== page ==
A couple more fun things I bought this week: the Liberty Love book, source of the famous Marcelle Medallion quilt that I desperately would like to try. Here’s a great example: Red Pepper Quilts (she’s a quilt genius). It’s a more challenging quilt (templates! Oh my!) but I think I’m ready…? I’d like to give it a shot anyway. Anyone want to join along? We could do a border per week…

I also got a Kwik Klip that’s supposed to make pin basting easier and a Clover open-side thimble that Sarah Fielke recommends for hand quilting in her free tutorial video.

Ok, see you tomorrow for my last WIP post! (Unless I started something NEW this weekend… I’ll leave that a mystery so you have to come back.)

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WIP Week: the “wish I had a girl” quilt


Here is today’s WIP!

But first a little trip down memory lane. I made my very first quilt when we moved my older boy into a big boy room before the birth of his little brother. Apparently my husband and I are no good at making baby girls! He likes to think this is because he’s so manly. 🙂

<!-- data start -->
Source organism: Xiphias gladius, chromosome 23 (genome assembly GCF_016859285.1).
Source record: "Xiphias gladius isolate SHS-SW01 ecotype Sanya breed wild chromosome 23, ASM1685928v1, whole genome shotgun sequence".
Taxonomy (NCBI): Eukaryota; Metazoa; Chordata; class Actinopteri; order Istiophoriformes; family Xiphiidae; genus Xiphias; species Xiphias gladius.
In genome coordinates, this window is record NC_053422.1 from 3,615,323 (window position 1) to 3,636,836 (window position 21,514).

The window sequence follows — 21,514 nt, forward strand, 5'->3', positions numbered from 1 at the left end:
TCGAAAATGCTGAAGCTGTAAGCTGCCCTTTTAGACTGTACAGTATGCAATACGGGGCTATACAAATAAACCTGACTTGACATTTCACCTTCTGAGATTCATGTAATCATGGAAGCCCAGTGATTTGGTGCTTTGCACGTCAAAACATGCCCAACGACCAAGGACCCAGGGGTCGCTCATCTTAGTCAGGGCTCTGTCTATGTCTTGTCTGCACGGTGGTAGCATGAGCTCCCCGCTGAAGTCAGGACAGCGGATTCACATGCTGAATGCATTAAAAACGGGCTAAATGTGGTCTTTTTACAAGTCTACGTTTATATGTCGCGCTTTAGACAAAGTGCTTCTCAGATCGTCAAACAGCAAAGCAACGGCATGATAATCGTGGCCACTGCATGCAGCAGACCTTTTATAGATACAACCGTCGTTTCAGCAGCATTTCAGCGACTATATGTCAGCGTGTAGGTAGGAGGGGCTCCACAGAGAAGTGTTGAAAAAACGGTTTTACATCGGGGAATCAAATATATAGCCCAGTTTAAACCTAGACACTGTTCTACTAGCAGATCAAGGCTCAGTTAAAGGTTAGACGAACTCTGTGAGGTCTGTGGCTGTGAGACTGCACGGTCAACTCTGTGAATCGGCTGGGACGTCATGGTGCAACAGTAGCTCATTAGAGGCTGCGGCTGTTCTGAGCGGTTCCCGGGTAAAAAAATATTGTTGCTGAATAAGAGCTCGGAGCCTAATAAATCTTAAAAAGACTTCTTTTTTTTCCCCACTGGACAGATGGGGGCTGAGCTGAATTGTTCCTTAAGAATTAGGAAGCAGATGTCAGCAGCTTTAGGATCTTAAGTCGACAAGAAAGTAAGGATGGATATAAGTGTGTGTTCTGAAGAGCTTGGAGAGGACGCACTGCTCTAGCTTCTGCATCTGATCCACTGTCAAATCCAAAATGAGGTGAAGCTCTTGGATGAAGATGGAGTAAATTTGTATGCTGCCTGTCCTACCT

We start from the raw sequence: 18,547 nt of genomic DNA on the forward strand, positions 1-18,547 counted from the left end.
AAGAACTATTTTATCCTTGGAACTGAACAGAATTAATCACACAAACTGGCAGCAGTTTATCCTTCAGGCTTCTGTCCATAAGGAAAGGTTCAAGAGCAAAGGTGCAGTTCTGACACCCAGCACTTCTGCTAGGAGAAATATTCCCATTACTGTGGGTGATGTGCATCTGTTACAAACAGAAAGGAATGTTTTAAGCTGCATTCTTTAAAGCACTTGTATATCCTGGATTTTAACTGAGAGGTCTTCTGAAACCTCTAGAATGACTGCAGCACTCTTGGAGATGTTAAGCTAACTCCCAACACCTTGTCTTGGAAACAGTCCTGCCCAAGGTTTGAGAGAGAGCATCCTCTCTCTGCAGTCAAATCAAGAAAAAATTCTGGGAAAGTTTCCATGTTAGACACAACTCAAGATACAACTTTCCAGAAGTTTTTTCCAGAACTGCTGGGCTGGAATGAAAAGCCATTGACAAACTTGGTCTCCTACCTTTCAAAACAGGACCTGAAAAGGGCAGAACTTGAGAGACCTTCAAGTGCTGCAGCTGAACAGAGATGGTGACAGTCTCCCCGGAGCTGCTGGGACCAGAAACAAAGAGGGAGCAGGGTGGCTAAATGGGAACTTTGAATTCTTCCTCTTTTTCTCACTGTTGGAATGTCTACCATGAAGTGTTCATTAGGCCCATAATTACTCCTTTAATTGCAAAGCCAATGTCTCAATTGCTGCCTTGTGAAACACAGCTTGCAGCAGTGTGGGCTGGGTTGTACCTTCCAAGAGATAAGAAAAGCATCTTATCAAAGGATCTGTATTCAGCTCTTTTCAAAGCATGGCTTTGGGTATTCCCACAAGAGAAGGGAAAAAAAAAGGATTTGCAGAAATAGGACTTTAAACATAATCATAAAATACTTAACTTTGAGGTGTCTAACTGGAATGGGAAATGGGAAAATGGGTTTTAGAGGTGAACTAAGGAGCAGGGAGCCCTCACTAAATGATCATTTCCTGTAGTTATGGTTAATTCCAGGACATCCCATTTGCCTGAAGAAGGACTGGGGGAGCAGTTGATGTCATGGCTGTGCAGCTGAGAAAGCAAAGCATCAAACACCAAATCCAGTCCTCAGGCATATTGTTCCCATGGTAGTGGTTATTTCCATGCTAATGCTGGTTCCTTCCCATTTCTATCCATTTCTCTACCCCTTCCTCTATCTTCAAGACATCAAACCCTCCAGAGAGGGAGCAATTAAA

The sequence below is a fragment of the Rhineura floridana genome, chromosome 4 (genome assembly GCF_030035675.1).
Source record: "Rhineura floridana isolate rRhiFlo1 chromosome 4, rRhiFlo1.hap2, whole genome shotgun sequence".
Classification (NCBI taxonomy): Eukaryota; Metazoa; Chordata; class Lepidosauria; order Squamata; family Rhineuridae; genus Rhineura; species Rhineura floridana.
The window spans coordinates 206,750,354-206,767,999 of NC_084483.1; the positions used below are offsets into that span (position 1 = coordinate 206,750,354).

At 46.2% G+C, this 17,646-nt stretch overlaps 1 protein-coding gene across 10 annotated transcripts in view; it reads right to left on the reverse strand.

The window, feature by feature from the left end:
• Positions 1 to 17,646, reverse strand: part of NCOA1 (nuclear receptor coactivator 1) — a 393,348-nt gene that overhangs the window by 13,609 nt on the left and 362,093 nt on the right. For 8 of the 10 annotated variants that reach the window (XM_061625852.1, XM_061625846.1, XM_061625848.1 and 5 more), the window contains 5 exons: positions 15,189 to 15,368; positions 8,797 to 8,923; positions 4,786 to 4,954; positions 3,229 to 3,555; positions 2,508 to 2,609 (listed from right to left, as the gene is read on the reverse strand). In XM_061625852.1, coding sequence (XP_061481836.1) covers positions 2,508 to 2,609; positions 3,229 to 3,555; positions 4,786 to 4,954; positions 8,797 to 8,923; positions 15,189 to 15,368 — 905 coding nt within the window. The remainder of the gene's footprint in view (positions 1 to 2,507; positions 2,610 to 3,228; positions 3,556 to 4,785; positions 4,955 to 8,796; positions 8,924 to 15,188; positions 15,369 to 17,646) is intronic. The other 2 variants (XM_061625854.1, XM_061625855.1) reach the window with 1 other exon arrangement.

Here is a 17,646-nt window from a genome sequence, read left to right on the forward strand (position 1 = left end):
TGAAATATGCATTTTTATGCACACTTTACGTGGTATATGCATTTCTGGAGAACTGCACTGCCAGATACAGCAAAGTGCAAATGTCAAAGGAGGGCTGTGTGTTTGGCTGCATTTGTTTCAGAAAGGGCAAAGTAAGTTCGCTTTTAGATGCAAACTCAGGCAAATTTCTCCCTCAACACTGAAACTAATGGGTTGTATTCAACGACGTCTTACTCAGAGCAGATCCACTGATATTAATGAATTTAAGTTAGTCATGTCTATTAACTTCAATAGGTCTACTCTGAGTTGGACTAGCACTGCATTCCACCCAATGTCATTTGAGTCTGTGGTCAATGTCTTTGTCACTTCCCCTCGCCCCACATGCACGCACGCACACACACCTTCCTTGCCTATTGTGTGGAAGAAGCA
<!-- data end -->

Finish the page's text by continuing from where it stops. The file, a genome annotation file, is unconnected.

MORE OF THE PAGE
(Don’t look too close, I was a total sewing novice… terrified each time I needed to refill my bobbin. I folded it so you can’t see the hole in the backing where my seam allowance was too small and has fallen apart in the wash.)

Despite the fact that I don’t have a girl myself, I have purchased some pinks and purples in anticipation of someday having a niece (I have 2 wonderful nephews!) or making a quilt for a friend’s daughter. So when I got my new sewing machine and needed to test it out, I decided a simple square patchwork quilt would be a perfect way to get to know my new machine… and I made it fuchsia! With a little blue just because my mind can’t comprehend a quilt without blue in it.